I can post the recipe, or it was in a spring CI from last year, I think.

                        2 Replies
                          1. Thank you, everyone, for the recipes and tips!

                            I should have mentioned that we've got about 15-18 people, BUT everyone is bringing something, so the dessert doesn't have to be that large because there are at least 3 other dessert-bringers coming. I can go home and get the dessert before the BBQ, but it's a 30-min drive to the place (director's house) and then it will probably sit through dinner (another 2-3 hours, I expect). I don't want to be the guest who has to hog the fridge space, so we can bring a cooler to help with the temperature.

                            I'd love recipes for those who offered to post IF it's not too much work... links are perfect, too! I will look through everything and see what I can manage! I am tempted to make more than one... everything looks soooooooooo good...

                            3 Replies
                            1. re: sfumato

                              biggish crowds, like staff parties, to me mean simple instead of fancy, so I'd go with a Texas sheetcake for ease of travel, or take advantage of the seasonal fruit and make a fruit crumble. both will withstand travel and room temp/sitting out.

                              1. re: sfumato

                                Sure. Here's the recipe for the Hawaiian Pineapple Tart.

                                Make a tart shell for an 11-inch tart pan. (Use the kind of tart pan with a removable bottom.) For that size shell, use 1 egg yolk, 1 tsp sugar, 1/4 tsp salt, 1 tbsp oil, 1 1/2 cups flour and 1 stick unsalted butter cut into cubes.

                                Partly bake the shell and then cool. (If you want more directions for how to make the shell, let me know. Glad to provide.)

                                To make the filling, cream 1 stick unsalted butter at room temp and 1/3 cup sugar until light. Beat in 1 egg and then 1/4 cup cake flour, sifted. Beat in one more egg and then another 1/4 cup cake flour, sifted. Beat until smooth and well blended. Then scrape into the cooled tart shell and put the pan on a baking sheet. Bake at 375 degrees for about 20 minutes until the top is golden.

                                Slide the pan onto a rack to cool and prick the filling all over with a fork every 1/2 inch.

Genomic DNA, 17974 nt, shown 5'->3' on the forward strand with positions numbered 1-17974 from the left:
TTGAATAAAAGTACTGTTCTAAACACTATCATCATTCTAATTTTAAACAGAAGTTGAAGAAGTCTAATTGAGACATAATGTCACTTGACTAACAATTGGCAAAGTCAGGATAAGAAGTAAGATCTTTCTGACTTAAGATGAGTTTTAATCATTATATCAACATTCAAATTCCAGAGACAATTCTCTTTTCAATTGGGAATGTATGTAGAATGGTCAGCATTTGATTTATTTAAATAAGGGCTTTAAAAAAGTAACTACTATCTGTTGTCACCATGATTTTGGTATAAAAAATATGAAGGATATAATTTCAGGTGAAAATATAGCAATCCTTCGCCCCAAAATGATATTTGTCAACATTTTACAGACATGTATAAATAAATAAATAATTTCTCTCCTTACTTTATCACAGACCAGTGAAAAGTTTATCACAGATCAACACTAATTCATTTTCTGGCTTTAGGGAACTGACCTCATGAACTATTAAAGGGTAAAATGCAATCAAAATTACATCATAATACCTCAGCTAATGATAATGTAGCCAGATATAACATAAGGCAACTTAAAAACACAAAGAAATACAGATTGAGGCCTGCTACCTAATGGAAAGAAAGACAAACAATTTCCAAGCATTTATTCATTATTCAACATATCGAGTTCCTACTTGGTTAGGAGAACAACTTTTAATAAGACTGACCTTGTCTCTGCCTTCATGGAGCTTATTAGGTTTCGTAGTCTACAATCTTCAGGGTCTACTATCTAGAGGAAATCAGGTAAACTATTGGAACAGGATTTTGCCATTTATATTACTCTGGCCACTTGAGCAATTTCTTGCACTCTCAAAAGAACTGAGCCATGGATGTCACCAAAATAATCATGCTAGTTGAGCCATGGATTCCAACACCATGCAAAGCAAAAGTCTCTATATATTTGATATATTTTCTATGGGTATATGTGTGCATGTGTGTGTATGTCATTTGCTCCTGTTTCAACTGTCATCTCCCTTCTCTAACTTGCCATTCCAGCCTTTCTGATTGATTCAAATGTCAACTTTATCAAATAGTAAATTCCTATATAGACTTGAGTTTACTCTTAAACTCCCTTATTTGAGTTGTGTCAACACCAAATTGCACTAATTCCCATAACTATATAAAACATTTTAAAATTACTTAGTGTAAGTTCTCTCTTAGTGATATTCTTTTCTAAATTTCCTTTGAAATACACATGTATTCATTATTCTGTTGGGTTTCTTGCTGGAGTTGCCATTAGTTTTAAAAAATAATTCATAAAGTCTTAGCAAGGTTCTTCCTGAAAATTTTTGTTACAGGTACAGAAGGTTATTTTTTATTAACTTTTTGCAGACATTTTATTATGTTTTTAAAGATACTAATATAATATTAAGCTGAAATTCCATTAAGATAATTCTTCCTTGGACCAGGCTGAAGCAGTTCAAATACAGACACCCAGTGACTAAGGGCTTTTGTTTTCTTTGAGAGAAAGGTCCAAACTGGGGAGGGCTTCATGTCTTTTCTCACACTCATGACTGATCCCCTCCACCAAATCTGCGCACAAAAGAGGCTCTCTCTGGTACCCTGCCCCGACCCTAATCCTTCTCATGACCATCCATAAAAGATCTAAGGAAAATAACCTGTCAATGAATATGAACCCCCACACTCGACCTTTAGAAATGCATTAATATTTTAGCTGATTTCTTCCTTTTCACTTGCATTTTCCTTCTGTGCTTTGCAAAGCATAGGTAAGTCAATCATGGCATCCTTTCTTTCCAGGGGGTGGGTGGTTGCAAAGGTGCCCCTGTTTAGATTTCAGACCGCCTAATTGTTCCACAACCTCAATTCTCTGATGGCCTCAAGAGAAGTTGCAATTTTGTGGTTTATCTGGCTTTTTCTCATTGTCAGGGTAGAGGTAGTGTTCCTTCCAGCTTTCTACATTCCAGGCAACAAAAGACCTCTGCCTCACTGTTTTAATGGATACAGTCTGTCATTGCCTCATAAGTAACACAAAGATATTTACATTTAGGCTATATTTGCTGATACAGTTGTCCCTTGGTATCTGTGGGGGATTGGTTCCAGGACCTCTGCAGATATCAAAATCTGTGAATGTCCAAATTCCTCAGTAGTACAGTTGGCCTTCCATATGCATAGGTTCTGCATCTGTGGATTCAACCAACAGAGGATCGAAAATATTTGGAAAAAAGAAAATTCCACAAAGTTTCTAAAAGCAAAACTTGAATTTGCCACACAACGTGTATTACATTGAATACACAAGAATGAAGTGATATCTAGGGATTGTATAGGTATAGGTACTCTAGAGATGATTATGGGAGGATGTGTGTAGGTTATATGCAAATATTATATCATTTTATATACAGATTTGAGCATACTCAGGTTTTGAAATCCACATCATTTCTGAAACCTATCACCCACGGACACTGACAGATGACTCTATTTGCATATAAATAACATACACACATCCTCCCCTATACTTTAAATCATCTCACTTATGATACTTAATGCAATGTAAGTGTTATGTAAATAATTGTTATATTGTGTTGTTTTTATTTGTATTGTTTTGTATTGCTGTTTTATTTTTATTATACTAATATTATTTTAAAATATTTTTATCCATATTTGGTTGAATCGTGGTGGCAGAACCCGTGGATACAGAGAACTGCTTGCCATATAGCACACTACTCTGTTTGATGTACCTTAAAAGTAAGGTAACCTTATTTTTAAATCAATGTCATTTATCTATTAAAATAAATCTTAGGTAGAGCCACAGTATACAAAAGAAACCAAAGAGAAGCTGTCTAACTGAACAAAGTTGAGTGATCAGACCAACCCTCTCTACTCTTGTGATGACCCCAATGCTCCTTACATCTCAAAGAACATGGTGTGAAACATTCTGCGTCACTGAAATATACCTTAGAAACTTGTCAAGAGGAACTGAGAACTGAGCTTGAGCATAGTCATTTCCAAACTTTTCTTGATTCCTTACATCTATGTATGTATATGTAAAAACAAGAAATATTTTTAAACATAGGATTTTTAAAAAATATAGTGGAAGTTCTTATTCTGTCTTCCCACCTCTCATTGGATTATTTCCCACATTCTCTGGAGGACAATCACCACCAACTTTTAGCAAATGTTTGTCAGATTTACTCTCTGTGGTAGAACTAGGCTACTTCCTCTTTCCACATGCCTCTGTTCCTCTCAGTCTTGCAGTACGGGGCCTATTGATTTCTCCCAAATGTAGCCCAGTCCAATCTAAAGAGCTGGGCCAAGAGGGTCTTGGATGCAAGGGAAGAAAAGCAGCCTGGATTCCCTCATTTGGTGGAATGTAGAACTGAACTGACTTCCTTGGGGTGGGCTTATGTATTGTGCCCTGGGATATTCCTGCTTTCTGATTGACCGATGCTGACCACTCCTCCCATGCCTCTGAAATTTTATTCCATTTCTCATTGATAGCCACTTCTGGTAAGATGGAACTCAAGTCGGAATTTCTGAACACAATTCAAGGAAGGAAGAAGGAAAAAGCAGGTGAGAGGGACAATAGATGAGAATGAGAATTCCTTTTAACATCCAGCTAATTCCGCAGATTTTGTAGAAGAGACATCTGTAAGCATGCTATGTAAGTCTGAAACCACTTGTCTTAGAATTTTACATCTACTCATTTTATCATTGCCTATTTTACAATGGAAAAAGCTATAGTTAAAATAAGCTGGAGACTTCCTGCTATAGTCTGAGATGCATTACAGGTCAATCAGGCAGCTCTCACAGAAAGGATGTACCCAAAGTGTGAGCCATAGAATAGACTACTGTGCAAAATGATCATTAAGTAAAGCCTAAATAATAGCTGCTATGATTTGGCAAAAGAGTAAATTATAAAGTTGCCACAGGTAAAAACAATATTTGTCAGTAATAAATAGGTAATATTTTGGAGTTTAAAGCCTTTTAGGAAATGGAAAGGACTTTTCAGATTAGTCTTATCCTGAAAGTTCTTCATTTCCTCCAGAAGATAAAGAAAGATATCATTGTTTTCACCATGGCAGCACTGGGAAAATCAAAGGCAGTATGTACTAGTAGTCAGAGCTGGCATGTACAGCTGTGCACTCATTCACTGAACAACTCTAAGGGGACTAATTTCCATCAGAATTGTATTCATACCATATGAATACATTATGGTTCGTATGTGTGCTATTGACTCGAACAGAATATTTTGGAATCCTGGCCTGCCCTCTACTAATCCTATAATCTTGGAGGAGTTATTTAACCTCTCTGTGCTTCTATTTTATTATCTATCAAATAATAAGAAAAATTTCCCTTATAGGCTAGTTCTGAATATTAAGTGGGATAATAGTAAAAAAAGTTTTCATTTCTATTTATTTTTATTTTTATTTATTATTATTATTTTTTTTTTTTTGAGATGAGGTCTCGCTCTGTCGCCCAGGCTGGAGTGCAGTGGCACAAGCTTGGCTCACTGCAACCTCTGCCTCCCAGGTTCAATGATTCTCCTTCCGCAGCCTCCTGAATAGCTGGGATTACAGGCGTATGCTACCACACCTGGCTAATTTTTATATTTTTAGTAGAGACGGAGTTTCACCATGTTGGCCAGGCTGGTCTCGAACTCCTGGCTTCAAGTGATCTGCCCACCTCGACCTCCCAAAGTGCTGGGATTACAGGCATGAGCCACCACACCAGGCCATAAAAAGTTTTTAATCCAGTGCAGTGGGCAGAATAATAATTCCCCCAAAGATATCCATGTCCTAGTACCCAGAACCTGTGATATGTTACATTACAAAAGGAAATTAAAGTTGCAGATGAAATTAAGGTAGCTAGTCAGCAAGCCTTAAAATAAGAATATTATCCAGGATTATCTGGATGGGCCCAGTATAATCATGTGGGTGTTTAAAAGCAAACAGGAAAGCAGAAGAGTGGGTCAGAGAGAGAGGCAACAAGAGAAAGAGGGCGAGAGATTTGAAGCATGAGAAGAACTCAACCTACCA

Let stand until cool.

                                Peel, core and slice 1 pineapple into 1/4 inch slices. Peel over a bowl to catch the juices.

                                No more than 2 hours before serving (yikes I hadn't seen that part), brush some of the juices over the tart filling. Then arrange the pineapple in a flower pattern, overlapping the slices. Work from the outside to the center.

                                In a small saucepan, melt 1/4 cup apricot jam over low heat with 2 tbsp reserved pineapple juice. Stir until smooth. Simmer 1 minute. Strain. Then paint a thin glze over the top and exposed parts of the pineapple.

                                Garnish with a mint leaf or two.

                                Hmmmm. Now that I look at the details, I see that you are supposed to put the pineapple on not more than 2 hours before serving. I know I have done it more than that without ill effect. And have enjoyed the leftovers subsequently for that matter. If you wanted to make it but were worried about that, maybe you could bring the cut pineapple in a tupperware container and put it over the tart shell with the filling once you get there. Then skip the apricot glaze which I have done sometimes because you really don't need it.

                                It is really good.

                                For what it's worth.

                                1. re: karykat

                                  I have this cherry tart recipe. I've already made it twice this summer. Technically I'm not sure if it qualifies as a tart, it's much easier to make than traditional French tarts. It is very summery, travels well and perfect at room temeprature. It can also be made with other fleshy fruits like plums, peaches, apricots.